Deputy praises his new partner, K-9 'Pharoah'
Submitted by Howard Owens on April 25, 2011 - 5:29pm
Deputy Brian Thompson's new partner has convinced him to keep working a couple of years longer.
Thompson was considering retirement in December, but then "Pharoah" came into his life.
The 8-year-old, 80 pound, Czech Shepherd was donated to the Sheriff's Office by the Niagara Falls PD and handler Michael Bird after K-9 "Finn" was retired due to a medical condition.
Thompson has nothing but praise for Pharoah, who he described as a great tracker, good with children and an excellent drug detection dog.
"When we get a chance to use him for tracking, we're going to find some bad guys andhopefully find some people who might be missing," Thompson said.
Already, Pharoah is making an impact in the fight against illegal drugs in Genesee County, according to Thompson.
"He's had some awesome drug finds so far that led us into some pretty good arrests, in the Class B felony range," Thompson said. "That inspires me."
It inspires him, Thompson said, to keep going for the sake of the community.
He thinks local law enforcement has been making good progress so far in fighting meth and crack in the community.
"Hopefully, some people will be put back on their heels to say, 'I don't want to deal drugs in Genesee County -- they're catching a lot of people there,'" Thompson said. "We can clean this town up. I love this place. It's the greatest place to live in the world."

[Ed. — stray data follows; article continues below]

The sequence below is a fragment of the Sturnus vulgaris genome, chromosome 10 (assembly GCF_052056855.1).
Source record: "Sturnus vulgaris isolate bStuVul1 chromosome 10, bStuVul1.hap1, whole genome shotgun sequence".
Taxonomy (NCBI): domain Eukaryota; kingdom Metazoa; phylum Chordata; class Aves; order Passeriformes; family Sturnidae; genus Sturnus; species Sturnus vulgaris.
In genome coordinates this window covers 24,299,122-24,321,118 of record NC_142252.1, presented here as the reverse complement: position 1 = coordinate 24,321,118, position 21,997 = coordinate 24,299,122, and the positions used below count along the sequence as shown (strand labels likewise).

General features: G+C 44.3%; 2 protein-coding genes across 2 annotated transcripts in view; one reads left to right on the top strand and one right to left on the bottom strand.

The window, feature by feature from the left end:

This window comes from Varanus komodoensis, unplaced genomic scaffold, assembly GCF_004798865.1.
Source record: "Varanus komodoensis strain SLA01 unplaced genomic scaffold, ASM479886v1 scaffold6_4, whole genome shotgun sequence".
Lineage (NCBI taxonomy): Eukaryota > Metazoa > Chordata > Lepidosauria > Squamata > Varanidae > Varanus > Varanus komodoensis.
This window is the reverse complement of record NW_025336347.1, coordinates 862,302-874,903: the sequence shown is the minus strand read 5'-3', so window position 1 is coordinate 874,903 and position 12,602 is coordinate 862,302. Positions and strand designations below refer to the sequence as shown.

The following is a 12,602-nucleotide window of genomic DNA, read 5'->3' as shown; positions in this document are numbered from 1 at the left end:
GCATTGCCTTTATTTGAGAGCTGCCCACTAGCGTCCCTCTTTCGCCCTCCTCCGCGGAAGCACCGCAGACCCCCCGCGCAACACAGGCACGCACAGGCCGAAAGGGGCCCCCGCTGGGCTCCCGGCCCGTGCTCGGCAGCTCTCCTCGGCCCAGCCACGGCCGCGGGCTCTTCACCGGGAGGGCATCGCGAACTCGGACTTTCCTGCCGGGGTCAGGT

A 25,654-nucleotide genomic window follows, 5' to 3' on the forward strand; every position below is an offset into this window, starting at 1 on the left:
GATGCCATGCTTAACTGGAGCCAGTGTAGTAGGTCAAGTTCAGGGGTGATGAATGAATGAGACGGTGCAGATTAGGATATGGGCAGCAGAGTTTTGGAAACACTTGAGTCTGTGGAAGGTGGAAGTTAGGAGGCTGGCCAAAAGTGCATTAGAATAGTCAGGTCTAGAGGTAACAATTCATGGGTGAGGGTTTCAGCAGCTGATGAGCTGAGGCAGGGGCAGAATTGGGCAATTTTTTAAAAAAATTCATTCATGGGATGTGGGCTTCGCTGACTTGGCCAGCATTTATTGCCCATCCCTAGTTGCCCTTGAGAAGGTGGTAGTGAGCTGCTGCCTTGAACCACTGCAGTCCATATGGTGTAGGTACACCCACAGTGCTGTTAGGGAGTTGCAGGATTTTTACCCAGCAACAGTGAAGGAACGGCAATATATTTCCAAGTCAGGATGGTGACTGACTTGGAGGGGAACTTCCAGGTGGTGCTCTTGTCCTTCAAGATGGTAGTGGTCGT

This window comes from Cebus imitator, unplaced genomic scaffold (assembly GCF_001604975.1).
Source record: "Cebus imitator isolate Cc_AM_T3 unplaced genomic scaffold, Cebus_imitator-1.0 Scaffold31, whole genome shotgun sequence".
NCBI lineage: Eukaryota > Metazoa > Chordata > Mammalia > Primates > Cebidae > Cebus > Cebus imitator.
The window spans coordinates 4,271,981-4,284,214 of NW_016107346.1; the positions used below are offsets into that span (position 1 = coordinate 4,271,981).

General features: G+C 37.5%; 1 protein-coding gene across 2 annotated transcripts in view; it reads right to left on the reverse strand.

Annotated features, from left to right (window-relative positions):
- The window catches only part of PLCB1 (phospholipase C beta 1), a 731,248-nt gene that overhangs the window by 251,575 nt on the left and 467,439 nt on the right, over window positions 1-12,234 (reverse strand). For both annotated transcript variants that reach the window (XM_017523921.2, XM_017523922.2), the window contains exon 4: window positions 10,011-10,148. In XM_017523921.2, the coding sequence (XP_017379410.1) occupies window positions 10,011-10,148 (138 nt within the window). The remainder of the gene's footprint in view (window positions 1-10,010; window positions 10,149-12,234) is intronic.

Pharoah is trained to alert on methamphetamine, cocaine, heroin, marijuana, hashish and ecstasy.
He is also trained to track human scents, both in the open and in confined areas, and trained for handler protection and criminal apprehension.
The K-9 program's vet bills, medications and non-handler kenneling are paid for from a K-9 fund set up with community and business donations, including an original substantial donation by Ken Barrett Chevrolet several years ago. All equipment for the K-9 program also comes from the fund, and when Pharoah retires in a couple of years, a new K-9 will need to be purchased from the fund, which has been dwindling over the years, Thompson said.
He said he's confident, when the time comes, the community will come through to offer continued support of the Sheriff's K-9 program.